Roger Ebert passed away two weeks ago and mentioned in the numerous obituaries was his notorious collaboration with the maverick boob fetishist Russ Meyer on the subversive Beyond The Valley of The Dolls. Ebert was enlisted as a screenwriter by Meyer on the hope that he would bring a fresh, youthful sensibility to the project which was initially a cash in on 1967’s Valley of the Dolls, a hit adaptation of Jacqueline Susann‘s best-selling book which claimed to expose the sordid soap opera lives of Hollywood starlets.
Meyer, a fiercely independent director of hugely profitable, stylish low-budget b-movies melodramas – Faster Pussycat! Kill! Kill!, Vixen, Lorna, Up!, Beyond The Valley of the Ultravixens – featuring lashings of nudity, violence and black humour was hired by 20th Century Fox to make a sequel of sorts to Valley of The Dolls.
The film’s plot is a schlocky rags to riches tale of an innocent, all girl rock group who travel to Hollywood seeking fame and fortune only to become corrupted by success. It’s a far-out, bizarre hybrid of rock musical, camp psychedelia and music business satire and became a huge commercial success back in 1970.
Beyond is now regarded as something of a cult classic although Ebert claimed several times in interviews later on that Fox became somewhat embarrassed by the film’s success and it’s association with the iconoclastic Meyer, perceived by many critics throughout the years as nothing more than a peddler of high-class smut.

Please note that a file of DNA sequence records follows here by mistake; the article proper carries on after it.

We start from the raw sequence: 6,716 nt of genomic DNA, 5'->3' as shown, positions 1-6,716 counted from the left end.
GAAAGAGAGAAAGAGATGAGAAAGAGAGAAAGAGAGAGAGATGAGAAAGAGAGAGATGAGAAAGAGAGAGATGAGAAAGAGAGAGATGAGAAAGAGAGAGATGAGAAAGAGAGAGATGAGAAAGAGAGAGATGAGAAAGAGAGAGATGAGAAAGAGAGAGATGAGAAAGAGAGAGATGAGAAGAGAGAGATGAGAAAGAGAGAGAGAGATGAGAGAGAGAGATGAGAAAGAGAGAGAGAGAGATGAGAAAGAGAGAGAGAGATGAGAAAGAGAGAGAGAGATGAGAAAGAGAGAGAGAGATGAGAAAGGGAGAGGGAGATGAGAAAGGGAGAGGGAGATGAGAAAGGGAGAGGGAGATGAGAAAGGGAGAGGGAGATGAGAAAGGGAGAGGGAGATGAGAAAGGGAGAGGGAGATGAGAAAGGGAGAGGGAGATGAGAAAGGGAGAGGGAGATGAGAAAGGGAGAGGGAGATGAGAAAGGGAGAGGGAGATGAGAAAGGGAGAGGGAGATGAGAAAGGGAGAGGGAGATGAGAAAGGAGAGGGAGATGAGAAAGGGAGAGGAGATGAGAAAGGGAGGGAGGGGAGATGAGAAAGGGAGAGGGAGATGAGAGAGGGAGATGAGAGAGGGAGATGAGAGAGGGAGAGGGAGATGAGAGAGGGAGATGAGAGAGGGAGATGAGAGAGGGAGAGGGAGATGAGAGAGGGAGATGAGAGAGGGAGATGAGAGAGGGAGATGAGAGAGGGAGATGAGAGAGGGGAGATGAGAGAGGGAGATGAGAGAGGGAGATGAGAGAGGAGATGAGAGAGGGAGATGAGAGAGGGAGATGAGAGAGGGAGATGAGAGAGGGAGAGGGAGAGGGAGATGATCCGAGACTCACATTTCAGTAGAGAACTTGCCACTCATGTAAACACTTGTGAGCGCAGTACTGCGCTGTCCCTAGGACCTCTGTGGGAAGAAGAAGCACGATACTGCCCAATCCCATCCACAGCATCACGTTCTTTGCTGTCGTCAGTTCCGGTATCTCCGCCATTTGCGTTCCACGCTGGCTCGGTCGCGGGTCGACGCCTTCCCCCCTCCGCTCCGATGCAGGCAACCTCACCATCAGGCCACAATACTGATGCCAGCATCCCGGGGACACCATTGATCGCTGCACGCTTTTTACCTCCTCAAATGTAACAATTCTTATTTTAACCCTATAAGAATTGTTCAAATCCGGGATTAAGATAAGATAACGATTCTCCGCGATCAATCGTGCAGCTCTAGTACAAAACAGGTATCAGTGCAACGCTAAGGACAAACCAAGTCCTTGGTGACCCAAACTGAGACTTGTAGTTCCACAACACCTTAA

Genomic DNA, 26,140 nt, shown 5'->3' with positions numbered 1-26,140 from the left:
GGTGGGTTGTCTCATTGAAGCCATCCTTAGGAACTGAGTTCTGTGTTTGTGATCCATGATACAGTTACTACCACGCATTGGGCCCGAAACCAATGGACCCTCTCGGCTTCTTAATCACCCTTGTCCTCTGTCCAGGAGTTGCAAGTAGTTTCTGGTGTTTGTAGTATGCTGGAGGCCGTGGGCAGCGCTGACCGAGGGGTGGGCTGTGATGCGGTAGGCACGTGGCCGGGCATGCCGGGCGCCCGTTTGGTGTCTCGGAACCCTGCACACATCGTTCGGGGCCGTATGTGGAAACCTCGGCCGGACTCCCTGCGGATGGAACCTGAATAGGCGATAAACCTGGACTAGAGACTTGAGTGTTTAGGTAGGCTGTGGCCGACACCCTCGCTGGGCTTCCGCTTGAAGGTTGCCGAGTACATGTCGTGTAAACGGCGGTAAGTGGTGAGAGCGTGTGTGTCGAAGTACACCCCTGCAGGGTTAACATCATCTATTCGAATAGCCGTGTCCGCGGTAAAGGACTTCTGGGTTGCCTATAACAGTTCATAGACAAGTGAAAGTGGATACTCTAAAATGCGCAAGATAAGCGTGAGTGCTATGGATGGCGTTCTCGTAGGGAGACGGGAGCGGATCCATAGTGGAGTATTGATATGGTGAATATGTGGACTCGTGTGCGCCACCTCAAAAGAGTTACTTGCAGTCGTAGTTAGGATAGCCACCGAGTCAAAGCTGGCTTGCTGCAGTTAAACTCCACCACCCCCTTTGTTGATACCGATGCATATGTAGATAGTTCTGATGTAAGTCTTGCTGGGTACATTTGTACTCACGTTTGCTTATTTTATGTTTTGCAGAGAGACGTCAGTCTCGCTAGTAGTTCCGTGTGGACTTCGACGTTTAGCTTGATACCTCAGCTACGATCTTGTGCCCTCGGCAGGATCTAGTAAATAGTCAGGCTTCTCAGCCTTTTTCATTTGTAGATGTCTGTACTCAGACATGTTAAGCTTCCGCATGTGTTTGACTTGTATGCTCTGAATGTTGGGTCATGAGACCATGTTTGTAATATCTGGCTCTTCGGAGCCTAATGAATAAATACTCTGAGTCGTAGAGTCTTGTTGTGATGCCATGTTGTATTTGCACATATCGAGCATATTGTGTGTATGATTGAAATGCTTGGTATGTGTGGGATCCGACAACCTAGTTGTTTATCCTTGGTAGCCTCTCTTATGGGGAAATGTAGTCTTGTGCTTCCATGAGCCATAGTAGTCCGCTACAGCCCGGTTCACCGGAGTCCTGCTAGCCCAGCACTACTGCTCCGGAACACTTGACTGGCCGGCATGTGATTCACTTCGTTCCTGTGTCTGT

Meyer’s brief affair with studio film-making lasted one more picture, an atypically straight adaptation of Irving Wallaces’ best seller The Seven Minutes about a pornography related obscenity trial. The director toned down his energetic comic book style and skimped on nudity in a bid for respectability resulting in a rare commercial failure for Meyer and forcing him to return to independent film-making.
His skill for bold and vigorous framing, cutting and pacing, an innate ability to sell an image picked up from his years as a stills photographer is clearly evident as images of Los Angeles are intercut and contrasted in kinetic, dizzying fashion accompanying the breathless narration; an eroticized industrial film which then segues into the Sixties pastiche ‘Come With the Gentle People’, performed by the films fictional female pop group The Kelly Affair.